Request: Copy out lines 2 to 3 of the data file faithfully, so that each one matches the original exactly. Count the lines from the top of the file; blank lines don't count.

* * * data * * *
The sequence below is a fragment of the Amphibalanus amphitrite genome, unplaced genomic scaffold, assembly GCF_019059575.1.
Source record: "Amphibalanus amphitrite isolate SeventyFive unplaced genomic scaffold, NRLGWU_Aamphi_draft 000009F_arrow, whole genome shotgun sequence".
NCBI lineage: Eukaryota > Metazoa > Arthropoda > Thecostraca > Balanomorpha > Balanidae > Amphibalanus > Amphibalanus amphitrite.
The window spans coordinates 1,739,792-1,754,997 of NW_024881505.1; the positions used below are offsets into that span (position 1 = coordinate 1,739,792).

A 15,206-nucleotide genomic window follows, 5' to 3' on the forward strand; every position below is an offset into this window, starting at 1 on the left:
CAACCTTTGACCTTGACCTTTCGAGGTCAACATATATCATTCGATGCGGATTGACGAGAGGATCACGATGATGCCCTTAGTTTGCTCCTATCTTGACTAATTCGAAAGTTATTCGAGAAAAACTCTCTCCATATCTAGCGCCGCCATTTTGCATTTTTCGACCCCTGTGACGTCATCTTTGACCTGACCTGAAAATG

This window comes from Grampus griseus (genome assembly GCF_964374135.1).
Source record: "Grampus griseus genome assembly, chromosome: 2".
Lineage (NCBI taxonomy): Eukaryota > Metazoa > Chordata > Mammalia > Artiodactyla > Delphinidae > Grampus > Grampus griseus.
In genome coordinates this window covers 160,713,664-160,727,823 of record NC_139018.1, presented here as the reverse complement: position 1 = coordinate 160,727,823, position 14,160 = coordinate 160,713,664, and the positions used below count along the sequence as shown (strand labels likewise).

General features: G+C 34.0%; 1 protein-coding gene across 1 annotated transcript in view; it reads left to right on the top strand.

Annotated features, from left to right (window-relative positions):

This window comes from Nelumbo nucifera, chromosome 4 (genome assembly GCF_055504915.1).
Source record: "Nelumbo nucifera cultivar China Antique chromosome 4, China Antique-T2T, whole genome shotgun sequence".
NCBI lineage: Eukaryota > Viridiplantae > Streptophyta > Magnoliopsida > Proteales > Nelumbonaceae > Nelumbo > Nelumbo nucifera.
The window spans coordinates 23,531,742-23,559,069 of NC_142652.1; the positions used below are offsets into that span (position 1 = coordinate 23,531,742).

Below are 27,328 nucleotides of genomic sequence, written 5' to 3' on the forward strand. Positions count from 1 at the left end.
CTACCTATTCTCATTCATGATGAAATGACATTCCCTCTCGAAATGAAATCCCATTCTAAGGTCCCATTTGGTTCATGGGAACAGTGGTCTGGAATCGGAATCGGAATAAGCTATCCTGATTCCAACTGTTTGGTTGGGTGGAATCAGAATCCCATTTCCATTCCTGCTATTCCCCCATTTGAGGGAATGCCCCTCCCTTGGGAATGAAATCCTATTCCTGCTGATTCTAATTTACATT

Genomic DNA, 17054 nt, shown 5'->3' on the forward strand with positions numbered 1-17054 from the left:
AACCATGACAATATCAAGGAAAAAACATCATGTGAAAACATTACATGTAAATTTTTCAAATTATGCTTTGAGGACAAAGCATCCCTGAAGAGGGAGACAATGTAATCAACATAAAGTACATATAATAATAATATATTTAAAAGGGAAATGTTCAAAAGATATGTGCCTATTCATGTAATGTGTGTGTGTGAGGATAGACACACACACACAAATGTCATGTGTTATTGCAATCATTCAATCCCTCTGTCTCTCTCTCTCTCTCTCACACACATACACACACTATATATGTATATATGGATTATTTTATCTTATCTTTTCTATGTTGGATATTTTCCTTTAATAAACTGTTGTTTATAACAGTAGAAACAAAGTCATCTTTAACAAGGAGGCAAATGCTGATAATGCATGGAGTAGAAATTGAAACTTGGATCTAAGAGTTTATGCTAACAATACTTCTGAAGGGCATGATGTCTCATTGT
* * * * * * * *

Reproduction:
Source record: "Amphibalanus amphitrite isolate SeventyFive unplaced genomic scaffold, NRLGWU_Aamphi_draft 000009F_arrow, whole genome shotgun sequence".
NCBI lineage: Eukaryota > Metazoa > Arthropoda > Thecostraca > Balanomorpha > Balanidae > Amphibalanus > Amphibalanus amphitrite.